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PLoS One. 2012;7(9):e43297. doi: 10.1371/journal.pone.0043297. Epub 2012 Sep 12.

Intracellular context affects levels of a chemically dependent destabilizing domain.

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1
Department of Chemical and Systems Biology, Stanford University, Stanford, California, United States of America.

Abstract

The ability to regulate protein levels in live cells is crucial to understanding protein function. In the interest of advancing the tool set for protein perturbation, we developed a protein destabilizing domain (DD) that can confer its instability to a fused protein of interest. This destabilization and consequent degradation can be rescued in a reversible and dose-dependent manner with the addition of a small molecule that is specific for the DD, Shield-1. Proteins encounter different local protein quality control (QC) machinery when targeted to cellular compartments such as the mitochondrial matrix or endoplasmic reticulum (ER). These varied environments could have profound effects on the levels and regulation of the cytoplasmically derived DD. Here we show that DD fusions in the cytoplasm or nucleus can be efficiently degraded in mammalian cells; however, targeting fusions to the mitochondrial matrix or ER lumen leads to accumulation even in the absence of Shield-1. Additionally, we characterize the behavior of the DD with perturbants that modulate protein production, degradation, and local protein QC machinery. Chemical induction of the unfolded protein response in the ER results in decreased levels of an ER-targeted DD indicating the sensitivity of the DD to the degradation environment. These data reinforce that DD is an effective tool for protein perturbation, show that the local QC machinery affects levels of the DD, and suggest that the DD may be a useful probe for monitoring protein quality control machinery.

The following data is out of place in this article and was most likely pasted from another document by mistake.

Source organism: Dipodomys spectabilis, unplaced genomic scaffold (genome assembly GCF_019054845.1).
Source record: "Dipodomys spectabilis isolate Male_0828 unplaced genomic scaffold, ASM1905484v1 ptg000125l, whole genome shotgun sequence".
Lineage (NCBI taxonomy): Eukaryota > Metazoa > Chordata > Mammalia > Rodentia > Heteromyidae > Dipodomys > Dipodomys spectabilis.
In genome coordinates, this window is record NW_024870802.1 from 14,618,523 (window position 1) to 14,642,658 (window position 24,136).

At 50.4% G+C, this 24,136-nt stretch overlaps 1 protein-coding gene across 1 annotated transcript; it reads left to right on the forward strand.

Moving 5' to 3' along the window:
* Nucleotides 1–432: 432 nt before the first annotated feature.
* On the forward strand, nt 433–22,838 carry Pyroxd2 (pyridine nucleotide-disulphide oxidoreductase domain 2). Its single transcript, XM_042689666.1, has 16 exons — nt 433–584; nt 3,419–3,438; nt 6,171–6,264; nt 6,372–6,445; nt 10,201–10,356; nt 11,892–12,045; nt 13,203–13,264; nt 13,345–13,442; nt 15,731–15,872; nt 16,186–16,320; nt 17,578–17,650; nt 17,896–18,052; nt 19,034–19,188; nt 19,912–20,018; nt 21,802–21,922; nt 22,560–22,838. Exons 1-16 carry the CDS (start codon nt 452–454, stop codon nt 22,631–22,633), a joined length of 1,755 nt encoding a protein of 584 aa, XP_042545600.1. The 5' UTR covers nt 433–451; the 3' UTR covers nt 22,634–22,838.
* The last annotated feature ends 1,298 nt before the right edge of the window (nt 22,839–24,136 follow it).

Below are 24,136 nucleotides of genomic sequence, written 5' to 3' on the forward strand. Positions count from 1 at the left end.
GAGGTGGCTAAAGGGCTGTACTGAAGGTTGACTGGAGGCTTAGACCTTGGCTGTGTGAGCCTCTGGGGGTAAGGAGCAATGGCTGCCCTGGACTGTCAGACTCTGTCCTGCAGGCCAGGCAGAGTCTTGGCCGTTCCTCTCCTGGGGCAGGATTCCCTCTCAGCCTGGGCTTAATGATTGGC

PMID:
22984418
PMCID:
PMC3440426
DOI:
10.1371/journal.pone.0043297
[Indexed for MEDLINE]
Free PMC Article
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